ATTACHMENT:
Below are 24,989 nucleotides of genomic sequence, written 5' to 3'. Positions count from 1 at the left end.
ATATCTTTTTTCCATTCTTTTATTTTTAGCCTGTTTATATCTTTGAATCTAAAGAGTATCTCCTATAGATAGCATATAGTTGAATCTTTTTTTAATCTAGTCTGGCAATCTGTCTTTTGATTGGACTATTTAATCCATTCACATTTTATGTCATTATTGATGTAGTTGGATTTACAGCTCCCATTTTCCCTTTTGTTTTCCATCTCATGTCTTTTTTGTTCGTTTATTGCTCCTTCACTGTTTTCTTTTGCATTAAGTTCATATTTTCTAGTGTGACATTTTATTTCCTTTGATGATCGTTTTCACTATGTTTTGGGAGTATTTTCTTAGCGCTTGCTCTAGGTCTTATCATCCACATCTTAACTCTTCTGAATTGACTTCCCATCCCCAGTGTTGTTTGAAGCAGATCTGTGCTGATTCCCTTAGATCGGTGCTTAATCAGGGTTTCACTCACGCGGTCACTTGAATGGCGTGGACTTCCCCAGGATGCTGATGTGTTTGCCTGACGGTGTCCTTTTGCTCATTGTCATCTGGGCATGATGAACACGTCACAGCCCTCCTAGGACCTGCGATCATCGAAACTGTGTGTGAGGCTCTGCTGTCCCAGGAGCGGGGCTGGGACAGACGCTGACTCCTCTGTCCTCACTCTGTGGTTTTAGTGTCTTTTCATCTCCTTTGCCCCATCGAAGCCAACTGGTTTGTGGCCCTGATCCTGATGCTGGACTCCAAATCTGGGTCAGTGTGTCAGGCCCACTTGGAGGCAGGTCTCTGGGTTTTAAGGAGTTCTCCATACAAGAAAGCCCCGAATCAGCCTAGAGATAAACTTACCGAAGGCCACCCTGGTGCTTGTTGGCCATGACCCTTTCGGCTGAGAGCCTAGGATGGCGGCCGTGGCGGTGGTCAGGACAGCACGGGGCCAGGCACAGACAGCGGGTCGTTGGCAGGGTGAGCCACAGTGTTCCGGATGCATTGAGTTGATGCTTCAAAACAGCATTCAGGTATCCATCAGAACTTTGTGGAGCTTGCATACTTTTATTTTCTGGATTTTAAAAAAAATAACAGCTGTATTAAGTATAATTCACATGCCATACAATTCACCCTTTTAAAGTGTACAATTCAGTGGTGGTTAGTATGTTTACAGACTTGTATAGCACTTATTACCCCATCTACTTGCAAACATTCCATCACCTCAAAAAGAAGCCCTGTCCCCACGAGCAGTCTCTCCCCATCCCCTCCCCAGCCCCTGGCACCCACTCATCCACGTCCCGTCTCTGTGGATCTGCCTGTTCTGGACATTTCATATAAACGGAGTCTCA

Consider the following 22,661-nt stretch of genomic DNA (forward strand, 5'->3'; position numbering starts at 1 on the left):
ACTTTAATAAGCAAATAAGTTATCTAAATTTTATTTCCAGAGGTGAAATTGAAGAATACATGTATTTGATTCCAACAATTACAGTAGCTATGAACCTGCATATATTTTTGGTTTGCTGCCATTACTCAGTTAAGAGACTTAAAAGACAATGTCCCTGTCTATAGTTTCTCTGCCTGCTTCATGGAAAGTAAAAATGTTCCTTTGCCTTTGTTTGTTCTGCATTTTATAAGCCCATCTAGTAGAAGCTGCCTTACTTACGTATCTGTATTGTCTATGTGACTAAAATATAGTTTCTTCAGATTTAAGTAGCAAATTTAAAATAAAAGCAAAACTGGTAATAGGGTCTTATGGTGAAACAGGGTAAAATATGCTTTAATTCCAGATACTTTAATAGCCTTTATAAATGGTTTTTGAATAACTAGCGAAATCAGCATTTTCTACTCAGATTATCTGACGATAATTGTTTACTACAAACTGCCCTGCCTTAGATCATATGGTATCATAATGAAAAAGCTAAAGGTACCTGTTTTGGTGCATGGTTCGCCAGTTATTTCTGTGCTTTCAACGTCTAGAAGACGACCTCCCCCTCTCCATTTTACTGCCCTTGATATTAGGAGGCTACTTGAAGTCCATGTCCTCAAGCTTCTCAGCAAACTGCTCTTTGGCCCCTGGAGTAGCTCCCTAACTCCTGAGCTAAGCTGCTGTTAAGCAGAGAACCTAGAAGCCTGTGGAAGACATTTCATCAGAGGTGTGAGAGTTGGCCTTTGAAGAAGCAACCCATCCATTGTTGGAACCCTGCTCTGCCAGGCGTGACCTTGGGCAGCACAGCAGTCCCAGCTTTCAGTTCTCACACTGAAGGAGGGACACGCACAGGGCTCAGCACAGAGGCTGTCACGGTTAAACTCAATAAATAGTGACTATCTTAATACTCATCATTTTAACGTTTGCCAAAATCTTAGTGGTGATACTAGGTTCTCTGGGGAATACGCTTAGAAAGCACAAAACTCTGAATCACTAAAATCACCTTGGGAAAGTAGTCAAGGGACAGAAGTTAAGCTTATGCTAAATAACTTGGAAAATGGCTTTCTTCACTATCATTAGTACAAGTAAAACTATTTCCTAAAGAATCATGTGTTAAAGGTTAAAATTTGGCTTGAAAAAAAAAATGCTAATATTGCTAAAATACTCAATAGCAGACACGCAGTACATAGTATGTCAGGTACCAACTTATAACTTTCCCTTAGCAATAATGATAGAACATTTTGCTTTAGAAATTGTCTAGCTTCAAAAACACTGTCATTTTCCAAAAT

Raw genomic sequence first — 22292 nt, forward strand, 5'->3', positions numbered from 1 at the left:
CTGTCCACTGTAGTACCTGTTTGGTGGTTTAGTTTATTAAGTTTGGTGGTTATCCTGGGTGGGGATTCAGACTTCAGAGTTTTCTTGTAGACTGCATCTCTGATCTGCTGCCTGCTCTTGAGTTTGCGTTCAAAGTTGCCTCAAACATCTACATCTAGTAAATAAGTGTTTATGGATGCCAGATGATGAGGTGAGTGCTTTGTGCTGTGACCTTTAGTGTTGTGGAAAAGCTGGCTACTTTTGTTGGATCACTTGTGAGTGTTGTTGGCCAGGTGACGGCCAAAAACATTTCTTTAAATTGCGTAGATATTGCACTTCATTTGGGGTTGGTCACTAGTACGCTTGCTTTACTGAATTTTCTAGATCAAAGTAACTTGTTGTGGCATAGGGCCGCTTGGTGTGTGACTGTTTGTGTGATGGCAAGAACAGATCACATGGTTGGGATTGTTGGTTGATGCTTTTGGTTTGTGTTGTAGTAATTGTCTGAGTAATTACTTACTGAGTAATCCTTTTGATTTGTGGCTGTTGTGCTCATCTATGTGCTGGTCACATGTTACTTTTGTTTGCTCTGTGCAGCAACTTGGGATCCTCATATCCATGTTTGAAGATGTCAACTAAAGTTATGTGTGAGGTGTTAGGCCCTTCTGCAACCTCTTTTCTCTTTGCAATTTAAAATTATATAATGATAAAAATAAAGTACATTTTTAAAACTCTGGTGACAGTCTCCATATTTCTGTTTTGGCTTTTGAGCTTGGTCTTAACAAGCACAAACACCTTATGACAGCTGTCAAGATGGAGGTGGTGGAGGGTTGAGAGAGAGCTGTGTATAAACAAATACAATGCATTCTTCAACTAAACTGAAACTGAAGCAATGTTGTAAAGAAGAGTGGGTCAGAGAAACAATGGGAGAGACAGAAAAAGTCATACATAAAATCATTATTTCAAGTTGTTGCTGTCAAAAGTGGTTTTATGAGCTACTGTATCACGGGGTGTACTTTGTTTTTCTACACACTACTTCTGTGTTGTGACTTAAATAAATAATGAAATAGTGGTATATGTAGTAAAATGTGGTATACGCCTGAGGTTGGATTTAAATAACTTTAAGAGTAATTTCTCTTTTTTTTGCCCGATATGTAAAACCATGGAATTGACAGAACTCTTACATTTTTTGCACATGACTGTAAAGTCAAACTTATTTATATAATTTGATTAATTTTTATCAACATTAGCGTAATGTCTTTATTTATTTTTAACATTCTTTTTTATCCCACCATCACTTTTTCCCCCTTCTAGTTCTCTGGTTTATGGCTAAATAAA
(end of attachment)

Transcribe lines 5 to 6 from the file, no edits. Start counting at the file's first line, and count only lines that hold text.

Raw genomic sequence first — 22292 nt, forward strand, 5'->3', positions numbered from 1 at the left:
CTGTCCACTGTAGTACCTGTTTGGTGGTTTAGTTTATTAAGTTTGGTGGTTATCCTGGGTGGGGATTCAGACTTCAGAGTTTTCTTGTAGACTGCATCTCTGATCTGCTGCCTGCTCTTGAGTTTGCGTTCAAAGTTGCCTCAAACATCTACATCTAGTAAATAAGTGTTTATGGATGCCAGATGATGAGGTGAGTGCTTTGTGCTGTGACCTTTAGTGTTGTGGAAAAGCTGGCTACTTTTGTTGGATCACTTGTGAGTGTTGTTGGCCAGGTGACGGCCAAAAACATTTCTTTAAATTGCGTAGATATTGCACTTCATTTGGGGTTGGTCACTAGTACGCTTGCTTTACTGAATTTTCTAGATCAAAGTAACTTGTTGTGGCATAGGGCCGCTTGGTGTGTGACTGTTTGTGTGATGGCAAGAACAGATCACATGGTTGGGATTGTTGGTTGATGCTTTTGGTTTGTGTTGTAGTAATTGTCTGAGTAATTACTTACTGAGTAATCCTTTTGATTTGTGGCTGTTGTGCTCATCTATGTGCTGGTCACATGTTACTTTTGTTTGCTCTGTGCAGCAACTTGGGATCCTCATATCCATGTTTGAAGATGTCAACTAAAGTTATGTGTGAGGTGTTAGGCCCTTCTGCAACCTCTTTTCTCTTTGCAATTTAAAATTATATAATGATAAAAATAAAGTACATTTTTAAAACTCTGGTGACAGTCTCCATATTTCTGTTTTGGCTTTTGAGCTTGGTCTTAACAAGCACAAACACCTTATGACAGCTGTCAAGATGGAGGTGGTGGAGGGTTGAGAGAGAGCTGTGTATAAACAAATACAATGCATTCTTCAACTAAACTGAAACTGAAGCAATGTTGTAAAGAAGAGTGGGTCAGAGAAACAATGGGAGAGACAGAAAAAGTCATACATAAAATCATTATTTCAAGTTGTTGCTGTCAAAAGTGGTTTTATGAGCTACTGTATCACGGGGTGTACTTTGTTTTTCTACACACTACTTCTGTGTTGTGACTTAAATAAATAATGAAATAGTGGTATATGTAGTAAAATGTGGTATACGCCTGAGGTTGGATTTAAATAACTTTAAGAGTAATTTCTCTTTTTTTTGCCCGATATGTAAAACCATGGAATTGACAGAACTCTTACATTTTTTGCACATGACTGTAAAGTCAAACTTATTTATATAATTTGATTAATTTTTATCAACATTAGCGTAATGTCTTTATTTATTTTTAACATTCTTTTTTATCCCACCATCACTTTTTCCCCCTTCTAGTTCTCTGGTTTATGGCTAAATAAA